I settle my hand on top of his and squeeze. “I’m here. You can talk to me. I understand what it means to lose someone you love. I know the hurt doesn’t go away. We manage, we adapt, we develop armor, but we don’t stop missing them and we don’t stop loving them.”
“Is there no peace?” His expression breaks my heart.
I don’t know how to help him with anything other than the offer of comfort. So I do something I normally never would when it comes to one of my charges and their parents. I wrap my arms around his shoulders and hug him.
He stiffens for a moment, and I’m about to release him and apologize for overstepping, until he folds his arms around me and pulls me tightly against him. The sound he makes holds so much torment.
“It’s okay, Gavin. I’m here. I know it’s hard.” We’ve always kept it professional between us. Sure, I may be living under the same roof, but my job is to care for the sweet little angel that is sleeping down the hall. But tonight is different.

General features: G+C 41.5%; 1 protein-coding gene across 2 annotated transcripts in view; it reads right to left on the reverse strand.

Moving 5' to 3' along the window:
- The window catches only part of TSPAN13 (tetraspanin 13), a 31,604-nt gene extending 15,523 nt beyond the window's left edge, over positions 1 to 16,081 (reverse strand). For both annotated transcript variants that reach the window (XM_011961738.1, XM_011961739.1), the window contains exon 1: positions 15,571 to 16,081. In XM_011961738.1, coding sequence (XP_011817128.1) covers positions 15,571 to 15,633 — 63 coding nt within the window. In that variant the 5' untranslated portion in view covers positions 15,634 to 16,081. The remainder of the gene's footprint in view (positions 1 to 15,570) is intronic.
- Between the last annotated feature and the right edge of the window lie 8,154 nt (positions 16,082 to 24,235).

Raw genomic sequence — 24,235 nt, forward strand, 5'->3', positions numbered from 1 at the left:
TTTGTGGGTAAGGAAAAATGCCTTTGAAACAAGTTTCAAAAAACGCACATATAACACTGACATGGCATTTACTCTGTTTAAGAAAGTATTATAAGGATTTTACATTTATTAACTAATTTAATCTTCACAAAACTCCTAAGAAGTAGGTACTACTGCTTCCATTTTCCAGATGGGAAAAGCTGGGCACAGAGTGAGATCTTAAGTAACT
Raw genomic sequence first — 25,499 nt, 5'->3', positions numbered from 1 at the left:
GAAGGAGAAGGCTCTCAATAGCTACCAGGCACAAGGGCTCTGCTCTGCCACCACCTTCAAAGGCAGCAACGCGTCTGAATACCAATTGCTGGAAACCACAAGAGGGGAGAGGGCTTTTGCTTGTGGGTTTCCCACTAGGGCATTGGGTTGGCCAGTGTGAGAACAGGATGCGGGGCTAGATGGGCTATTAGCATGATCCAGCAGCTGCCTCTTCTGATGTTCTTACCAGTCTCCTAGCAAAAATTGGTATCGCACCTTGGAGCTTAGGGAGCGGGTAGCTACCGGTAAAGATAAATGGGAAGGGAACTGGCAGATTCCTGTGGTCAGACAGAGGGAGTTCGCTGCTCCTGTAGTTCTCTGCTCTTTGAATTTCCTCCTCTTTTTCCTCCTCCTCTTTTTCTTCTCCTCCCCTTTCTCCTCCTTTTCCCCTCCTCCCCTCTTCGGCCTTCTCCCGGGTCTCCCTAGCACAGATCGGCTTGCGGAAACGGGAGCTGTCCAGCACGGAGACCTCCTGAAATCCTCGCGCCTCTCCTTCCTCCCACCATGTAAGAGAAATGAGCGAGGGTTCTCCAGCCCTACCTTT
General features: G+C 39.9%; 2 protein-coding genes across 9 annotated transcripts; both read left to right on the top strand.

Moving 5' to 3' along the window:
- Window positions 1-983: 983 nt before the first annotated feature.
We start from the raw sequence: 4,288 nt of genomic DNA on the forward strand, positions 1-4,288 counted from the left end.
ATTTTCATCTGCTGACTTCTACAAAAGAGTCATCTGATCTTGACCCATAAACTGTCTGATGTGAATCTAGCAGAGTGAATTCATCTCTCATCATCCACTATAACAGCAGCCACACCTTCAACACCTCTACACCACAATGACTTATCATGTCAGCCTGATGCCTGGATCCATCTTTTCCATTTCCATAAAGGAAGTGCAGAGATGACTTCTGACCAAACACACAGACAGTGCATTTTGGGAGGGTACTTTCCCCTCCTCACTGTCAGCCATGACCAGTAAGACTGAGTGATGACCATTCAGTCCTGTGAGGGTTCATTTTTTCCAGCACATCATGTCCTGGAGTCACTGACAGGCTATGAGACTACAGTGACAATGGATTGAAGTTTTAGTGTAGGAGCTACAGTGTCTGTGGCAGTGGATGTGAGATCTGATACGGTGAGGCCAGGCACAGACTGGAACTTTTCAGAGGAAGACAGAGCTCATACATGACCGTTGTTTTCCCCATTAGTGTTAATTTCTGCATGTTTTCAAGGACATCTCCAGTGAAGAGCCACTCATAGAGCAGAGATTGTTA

In this moment, I feel like I’m more than the nanny. Right now, it’s as though I’ve become part of this family.
I understand what he’s going through. Maybe I don’t know what it’s like to lose your partner before you’ve even had a chance to really and truly start your life together. But I know what it’s like to lose both of my parents. They died when I was twelve, leaving me and my older sisters, Avery and London, orphaned. Our grandmother stepped in to raise us, but those Mom-and-Dad-shaped holes in my heart can never be filled. There will always be two empty spaces in my chest where they used to be.
Slowly he loosens his hold on me. “I need to get a grip,” he mutters, voice thick with emotion.